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Big day from McDermott paces Creighton past Xavier
OMAHA, Neb. (AP) -- Even with a bad shoulder, Doug McDermott was as good as ever for Creighton.
The two-time first-team All-American scored 35 points despite playing with a sprained left shoulder, and the Bluejays held off Xavier 95-89 Sunday to move into a tie for first place in the Big East.
"It felt a lot better when I woke up this morning, and I thought that was a good sign," McDermott said. "I really didn't even notice it in shoot-around, so I didn't really think about it. I thought I played well enough with it being a little sore."
McDermott's last basket was a 3-pointer that pushed Creighton's lead to 80-70 with 4:05 left. Xavier wasn't done, though, pulling to 89-86 before the Bluejays put away the game at the free-throw line.
The Bluejays (14-2, 4-0) won their ninth straight game and now sit atop the Big East standings with Villanova. The Musketeers (13-4, 3-1) had their eight-game win streak ended.
Creighton, which came in shooting a league-leading 43 percent on 3-pointers, made 14 of 28. Xavier hit 12 of 26 from beyond the arc.
"I don't know if this is what they envisioned when they reformulated the new Big East, and I'm not going to act like I've been coaching for 40 years, but I don't know if I've been involved in that many games that were as exciting from a fan's perspective," Xavier coach Chris Mack said. "They present so many problems, and offensively they may be one of the most talented teams I've ever coached or scouted against."
McDermott, who sprained his shoulder Tuesday against DePaul, made 13 of 24 shots, including 4 of 10 3s, and had seven rebounds and three assists. He had 30 or more points for the sixth time this season.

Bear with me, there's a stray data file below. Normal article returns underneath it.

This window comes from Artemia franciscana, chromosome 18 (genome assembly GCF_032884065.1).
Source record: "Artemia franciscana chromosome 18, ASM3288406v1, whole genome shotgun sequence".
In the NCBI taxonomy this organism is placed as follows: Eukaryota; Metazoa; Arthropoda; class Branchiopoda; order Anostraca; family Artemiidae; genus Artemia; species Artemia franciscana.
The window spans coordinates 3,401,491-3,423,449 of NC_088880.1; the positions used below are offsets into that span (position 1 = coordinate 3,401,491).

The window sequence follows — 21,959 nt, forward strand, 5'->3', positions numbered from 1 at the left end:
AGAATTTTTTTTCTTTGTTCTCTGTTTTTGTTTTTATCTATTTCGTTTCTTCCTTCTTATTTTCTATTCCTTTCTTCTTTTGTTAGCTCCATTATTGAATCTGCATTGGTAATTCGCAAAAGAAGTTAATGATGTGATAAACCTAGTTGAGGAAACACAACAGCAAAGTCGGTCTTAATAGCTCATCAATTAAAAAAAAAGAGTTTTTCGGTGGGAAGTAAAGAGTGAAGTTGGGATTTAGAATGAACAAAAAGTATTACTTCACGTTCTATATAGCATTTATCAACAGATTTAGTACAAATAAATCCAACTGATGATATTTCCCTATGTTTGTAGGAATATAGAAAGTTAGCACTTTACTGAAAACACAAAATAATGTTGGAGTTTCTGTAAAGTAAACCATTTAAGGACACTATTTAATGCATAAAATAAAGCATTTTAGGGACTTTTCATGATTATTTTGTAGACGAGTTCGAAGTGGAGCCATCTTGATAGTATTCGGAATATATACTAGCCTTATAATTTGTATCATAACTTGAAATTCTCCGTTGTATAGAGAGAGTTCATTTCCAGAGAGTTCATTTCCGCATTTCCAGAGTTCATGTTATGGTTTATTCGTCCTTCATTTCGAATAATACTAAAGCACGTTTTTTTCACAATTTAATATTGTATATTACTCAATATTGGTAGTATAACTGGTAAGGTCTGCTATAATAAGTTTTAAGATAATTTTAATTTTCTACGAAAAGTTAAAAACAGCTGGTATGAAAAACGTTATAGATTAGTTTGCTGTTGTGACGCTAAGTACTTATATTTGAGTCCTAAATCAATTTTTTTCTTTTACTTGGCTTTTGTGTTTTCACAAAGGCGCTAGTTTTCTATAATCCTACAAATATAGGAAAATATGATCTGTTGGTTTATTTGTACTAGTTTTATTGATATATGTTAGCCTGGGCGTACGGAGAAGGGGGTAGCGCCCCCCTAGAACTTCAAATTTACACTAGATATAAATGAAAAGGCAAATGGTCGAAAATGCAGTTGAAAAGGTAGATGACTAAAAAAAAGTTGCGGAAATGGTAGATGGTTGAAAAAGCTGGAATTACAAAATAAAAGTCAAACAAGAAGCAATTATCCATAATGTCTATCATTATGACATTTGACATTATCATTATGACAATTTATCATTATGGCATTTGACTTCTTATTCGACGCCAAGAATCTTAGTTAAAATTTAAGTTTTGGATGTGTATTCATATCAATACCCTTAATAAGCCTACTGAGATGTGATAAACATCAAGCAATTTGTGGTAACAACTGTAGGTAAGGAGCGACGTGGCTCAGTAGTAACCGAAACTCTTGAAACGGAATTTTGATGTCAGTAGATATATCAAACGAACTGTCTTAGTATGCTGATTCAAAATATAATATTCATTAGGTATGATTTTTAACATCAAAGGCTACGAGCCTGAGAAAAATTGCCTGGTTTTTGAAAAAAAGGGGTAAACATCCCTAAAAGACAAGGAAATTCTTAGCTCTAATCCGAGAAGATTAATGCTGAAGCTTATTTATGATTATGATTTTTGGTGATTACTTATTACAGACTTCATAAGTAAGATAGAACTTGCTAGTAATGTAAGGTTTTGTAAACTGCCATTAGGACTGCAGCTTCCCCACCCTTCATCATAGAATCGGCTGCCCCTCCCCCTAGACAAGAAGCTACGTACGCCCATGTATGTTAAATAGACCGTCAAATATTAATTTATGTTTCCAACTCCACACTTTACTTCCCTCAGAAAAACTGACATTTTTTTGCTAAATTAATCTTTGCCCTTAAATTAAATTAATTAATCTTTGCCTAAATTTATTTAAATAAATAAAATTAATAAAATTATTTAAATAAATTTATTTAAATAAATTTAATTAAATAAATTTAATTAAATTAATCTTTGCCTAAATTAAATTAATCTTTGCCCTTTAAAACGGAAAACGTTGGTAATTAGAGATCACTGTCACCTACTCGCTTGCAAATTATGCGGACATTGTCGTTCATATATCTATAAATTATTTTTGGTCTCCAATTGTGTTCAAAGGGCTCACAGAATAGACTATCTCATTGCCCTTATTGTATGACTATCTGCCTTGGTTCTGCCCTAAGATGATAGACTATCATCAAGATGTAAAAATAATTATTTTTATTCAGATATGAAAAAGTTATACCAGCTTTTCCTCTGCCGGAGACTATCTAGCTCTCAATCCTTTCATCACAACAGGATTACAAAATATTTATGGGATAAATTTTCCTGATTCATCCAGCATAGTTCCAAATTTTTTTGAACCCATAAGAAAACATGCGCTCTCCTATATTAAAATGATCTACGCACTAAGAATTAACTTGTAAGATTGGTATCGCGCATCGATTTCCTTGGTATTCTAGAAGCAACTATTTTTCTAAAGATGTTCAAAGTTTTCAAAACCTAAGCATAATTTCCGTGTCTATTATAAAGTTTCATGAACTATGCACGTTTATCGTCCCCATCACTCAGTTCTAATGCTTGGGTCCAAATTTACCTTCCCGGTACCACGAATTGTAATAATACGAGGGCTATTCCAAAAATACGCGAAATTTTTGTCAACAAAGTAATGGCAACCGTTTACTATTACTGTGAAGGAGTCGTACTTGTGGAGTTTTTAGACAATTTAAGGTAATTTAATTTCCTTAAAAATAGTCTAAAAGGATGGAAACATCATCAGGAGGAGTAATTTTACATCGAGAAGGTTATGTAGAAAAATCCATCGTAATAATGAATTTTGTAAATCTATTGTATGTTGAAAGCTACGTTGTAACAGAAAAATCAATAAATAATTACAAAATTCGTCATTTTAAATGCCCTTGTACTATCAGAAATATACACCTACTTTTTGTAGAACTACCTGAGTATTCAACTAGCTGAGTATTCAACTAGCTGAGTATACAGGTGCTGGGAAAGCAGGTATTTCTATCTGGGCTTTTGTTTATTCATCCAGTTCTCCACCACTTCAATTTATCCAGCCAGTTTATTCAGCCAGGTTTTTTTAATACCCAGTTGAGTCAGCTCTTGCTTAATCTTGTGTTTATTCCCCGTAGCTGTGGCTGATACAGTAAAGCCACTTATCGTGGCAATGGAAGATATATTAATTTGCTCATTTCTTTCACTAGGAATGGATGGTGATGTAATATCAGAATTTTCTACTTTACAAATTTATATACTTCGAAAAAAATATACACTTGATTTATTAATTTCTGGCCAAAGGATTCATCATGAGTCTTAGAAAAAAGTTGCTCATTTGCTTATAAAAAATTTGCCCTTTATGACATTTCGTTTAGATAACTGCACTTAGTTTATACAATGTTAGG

McDermott didn't practice Wednesday or Thursday and went through light workouts Friday and Saturday. Creighton coach Greg McDermott, his dad, said he was worried Doug might get winded. The senior forward ended up playing 33 minutes, second most on the team.
"If he can get (his arm) above his head, he was going to be effective and play," Greg McDermott said. "I didn't think he shied away from contact, he continued to make tight curls and he didn't favor it whatsoever. They threw a lot of different things at him as far as switching and being physical. He was very efficient with what he did."
Ethan Wragge added 15 points on five 3-pointers, including three in a row in transition "a circus show," Mack called it to help the Bluejays add to a four-point halftime lead. Devin Brooks added 14 points, Austin Chatman 12 and Jahenns Manigat 11.
Semaj Christon scored 27 points, Justin Martin had 21 and Matt Stainbrook added 15 points and 11 rebounds for the Musketeers.
Xavier trailed by double digits much of the second half but cut it to three, 89-86, when Myles Davis hit a 3-pointer with 29 seconds left. The Musketeers cut an 11-point deficit to three points largely because Creighton missed 4 of 8 free throws over a 1:07 span.
After Davis' basket made it a one-possession game, Chatman and Manigat combined to make six free throws to secure Creighton's 11th straight home win.
"There are no moral victories at Xavier and we compete to win," Mack said. "Not many teams are going to walk into this arena and win."
The Bluejays were without guard Grant Gibbs, who is out at least four weeks after dislocating his right kneecap against DePaul. Gibbs, who had started all 86 of his games at Creighton, watched from behind the Bluejays' bench in street clothes with a thigh-to-ankle brace on his right leg.
Avery Dingman got his first start in 87 career games and had four points, four assists and four rebounds.
The Musketeers looked ready to blow out the Bluejays early, jumping out to a 12-0 lead on three 3-pointers by Martin and another by Dee Davis.
"They got off to a really hot start, and that hasn't happened against us in a while," Doug McDermott said. "We have enough mature guys on our team. When stuff happens like that, you have to bounce back. It was only a couple minutes into the game. We regrouped, got back to doing what we did, got big stops and after that it was history."